Business Immigration in Czech

The Czech Republic is on the rise as a European Powerhouse.

The appeal of the Czech Republic as the home of your new business is obvious to many. Located in the centre of Europe, the Czech Republic enjoys a rock-solid economy, stable infrastructure, and a brimming talent pool from which businesses can hire.

The European country is also appealing from a financial perspective, with a relatively low average monthly salary for Czech employees, minimal living expenses, and a low 19% business tax rate.

Now, the Czech government is also offering significant tax breaks for companies who will bolster strategic services outside of the country’s urban centre in Prague.

What types of Czech business structures are there?

There are a variety of legal entities that may be formed in the Czech Republic.

  • General Commercial Partnership (v.o.s)
  • Limited Partnership (k.s.)
  • Limited Liability Company (s.r.o.)
  • Joint Stock Company (a.s.)
  • Cooperative
  • Branch Office
  • Joint Venture

Any of the previously listed business forms can be a joint venture, in which there are two partners, one of whom is typically a Czech resident.

The Czech Republic’s most common business type: SROs.

SRO’s are the most common company type established in the Czech Republic. Like in many countries, partners in an SRO are liable for the company’s obligations only up to the capital they originally contributed to the company. In the Czech Republic, SROs are required to start with a minimum registered capital of CZK 200000.

Starting business in the Czech Republic for foreigners outside the EU

If you are foreigner from outside the EU, a realistic opportunity for registration as a self-employed person is to come to the Czech Republic for another purpose (studies, work …). You could than begin your business directly the Czech Republic, and if necessary, you could change the purpose of your long-term residence permission for business purpose.

For establishing an LLC, you could come to the Czech Republic on a short-term visa (tourism). When a foreigner outside the EU is a member of a Czech legal entity, he/she may apply for short-term Schengen visas for business trips and participation on the running of the company. Companion of an LLC may also apply for a long-term visa for business purposes in the Czech Republic, but he/she has yet to consider some interest of the authorities about the business plan and the functioning of the company.

Registering self-employment for foreigners

Because being self-employed is a business of a natural person, the Trade Office requires by registration to prove your stay permission in the Czech Republic. You also need an extract from the penalty register from the country of origin (often could be ordered at your embassy).

The Trade Office allows self-employment for foreigners with the long-term residence only for the duration time of their residence permit. This means that the foreigner must prolong the self-employed status each year after the receipt of a new visa.

The Trade Office also requires to register the place of business. It can be a place of residence of the foreigner in the Czech Republic, but the property owners must give their consent with their authenticated signature. You can also rent a virtual office by a specialized company.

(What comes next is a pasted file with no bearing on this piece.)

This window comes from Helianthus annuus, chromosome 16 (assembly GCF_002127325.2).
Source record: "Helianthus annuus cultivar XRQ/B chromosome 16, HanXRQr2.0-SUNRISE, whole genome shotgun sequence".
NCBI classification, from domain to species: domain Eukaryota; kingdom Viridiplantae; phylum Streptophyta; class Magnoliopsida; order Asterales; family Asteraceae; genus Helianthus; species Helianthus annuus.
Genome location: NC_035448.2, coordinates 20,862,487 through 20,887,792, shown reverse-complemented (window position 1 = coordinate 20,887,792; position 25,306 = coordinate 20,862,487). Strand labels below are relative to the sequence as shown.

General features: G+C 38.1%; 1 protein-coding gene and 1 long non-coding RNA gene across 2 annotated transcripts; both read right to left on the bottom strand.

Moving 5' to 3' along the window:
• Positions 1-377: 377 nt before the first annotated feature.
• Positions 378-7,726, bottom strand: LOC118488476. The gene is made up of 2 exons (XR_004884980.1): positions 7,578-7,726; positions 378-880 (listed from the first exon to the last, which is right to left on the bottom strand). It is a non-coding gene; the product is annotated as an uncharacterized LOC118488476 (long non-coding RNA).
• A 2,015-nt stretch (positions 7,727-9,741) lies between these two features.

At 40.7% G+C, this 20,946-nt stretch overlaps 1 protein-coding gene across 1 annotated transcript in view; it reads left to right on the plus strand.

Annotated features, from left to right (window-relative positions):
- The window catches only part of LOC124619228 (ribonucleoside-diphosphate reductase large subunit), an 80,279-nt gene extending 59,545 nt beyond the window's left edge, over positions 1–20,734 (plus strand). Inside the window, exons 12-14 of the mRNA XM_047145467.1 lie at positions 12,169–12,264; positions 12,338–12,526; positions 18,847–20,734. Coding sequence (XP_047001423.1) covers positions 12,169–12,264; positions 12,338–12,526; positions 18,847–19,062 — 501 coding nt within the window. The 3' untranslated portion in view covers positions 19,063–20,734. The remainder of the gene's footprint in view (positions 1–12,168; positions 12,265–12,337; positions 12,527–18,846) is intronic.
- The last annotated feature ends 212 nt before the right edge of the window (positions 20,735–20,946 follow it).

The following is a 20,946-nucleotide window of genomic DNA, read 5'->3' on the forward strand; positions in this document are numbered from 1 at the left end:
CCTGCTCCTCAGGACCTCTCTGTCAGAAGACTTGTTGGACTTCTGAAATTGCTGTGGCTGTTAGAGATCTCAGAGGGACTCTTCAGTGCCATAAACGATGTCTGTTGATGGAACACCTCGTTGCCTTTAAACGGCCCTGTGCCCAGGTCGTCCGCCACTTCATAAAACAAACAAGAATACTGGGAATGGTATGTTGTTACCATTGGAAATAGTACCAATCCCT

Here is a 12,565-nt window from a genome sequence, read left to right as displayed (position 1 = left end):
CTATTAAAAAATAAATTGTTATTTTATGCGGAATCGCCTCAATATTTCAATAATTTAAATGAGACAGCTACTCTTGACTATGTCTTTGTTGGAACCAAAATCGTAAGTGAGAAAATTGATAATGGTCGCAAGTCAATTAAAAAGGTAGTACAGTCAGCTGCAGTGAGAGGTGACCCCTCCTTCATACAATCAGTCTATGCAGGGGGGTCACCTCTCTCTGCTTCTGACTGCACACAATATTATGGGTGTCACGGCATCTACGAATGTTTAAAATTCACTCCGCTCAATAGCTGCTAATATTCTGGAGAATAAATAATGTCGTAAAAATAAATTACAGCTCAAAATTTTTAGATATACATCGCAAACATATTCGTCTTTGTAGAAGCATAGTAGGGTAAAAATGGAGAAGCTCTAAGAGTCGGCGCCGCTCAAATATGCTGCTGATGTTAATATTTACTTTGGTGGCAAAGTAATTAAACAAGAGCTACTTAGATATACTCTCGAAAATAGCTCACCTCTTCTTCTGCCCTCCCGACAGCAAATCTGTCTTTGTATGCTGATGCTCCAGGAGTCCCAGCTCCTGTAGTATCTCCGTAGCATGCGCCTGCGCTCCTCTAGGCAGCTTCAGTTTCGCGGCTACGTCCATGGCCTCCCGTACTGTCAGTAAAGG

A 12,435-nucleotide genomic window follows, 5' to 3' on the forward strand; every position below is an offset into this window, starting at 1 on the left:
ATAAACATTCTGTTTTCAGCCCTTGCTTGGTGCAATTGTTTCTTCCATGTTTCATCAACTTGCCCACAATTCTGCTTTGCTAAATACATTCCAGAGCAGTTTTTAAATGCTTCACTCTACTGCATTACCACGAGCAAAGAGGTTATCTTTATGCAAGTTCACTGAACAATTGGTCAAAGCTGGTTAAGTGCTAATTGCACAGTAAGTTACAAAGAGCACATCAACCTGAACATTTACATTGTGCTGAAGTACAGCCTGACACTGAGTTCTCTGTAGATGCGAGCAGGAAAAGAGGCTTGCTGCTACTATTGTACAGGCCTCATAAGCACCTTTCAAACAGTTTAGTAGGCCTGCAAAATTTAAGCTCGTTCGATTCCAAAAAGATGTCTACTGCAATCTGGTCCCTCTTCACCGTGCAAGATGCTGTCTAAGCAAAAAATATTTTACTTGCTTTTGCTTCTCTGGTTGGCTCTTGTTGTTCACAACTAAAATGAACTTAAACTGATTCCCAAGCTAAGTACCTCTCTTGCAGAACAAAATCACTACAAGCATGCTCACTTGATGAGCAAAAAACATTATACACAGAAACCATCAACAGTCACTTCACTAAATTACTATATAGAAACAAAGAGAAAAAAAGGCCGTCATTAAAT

A foreigner with permanent residence in the Czech Republic has the same conditions as a Czech citizen. He/she doesn’t have to provide the extract from the penalty register. He/she could register the place of business at the address of the permanent residence without any proof from the property owner.


The 10 steps for setting up your Czech SRO

  1. Obtain police records for any current or future managing directors.
  2. Have the revenue authority confirm documents that state none of the business’s partners have outstanding tax obligations.
  3. Get authenticated statutory declarations and specimen signatures for all current and future managing directors.
  4. Establish an office for the company’s operations, as well as ownership documents if purchasing property.
  5. Produce partnership articles, which must be signed and verified by the commissioner.
  6. Set up a bank account for the initial deposit of capital.
  7. Register at the Trade Licensing Office and license applications.
  8. After your company is established, apply for a Commercial Register registration within 90 days.

Registration will require the following documents:

  1. 2x Partnership agreement, signed by the commissioner
  2. Confirmation of deposits
  3. Bank confirmation of the ability to make deposits
  4. Authorized copies of trade licenses
  5. Lease or documents establishing ownership of office property
  6. Statutory declarations of managing directors
  7. Police records of managing directors
  8. Legal stamp
  9. Register at the Social Security Administration, and select a health insurance company within 8 days of registration
  10. Finally, register at the Revenue Authority within 30 days of company establishment

What taxes will I need to pay on my Czech business?

If you establish a business in the Czech Republic, you can expect to pay two or three kinds of taxes:

  1. Corporate tax – Currently 19%.
  2. VAT – The standard VAT rate is 21%, however some products may be taxed at the reduced rate of 15 or 10%.

3. Road Tax – Applicable only if you plan to use a motor vehicle in your business. Road tax rates are variable, but fall between CZK 1000-5000 annually.

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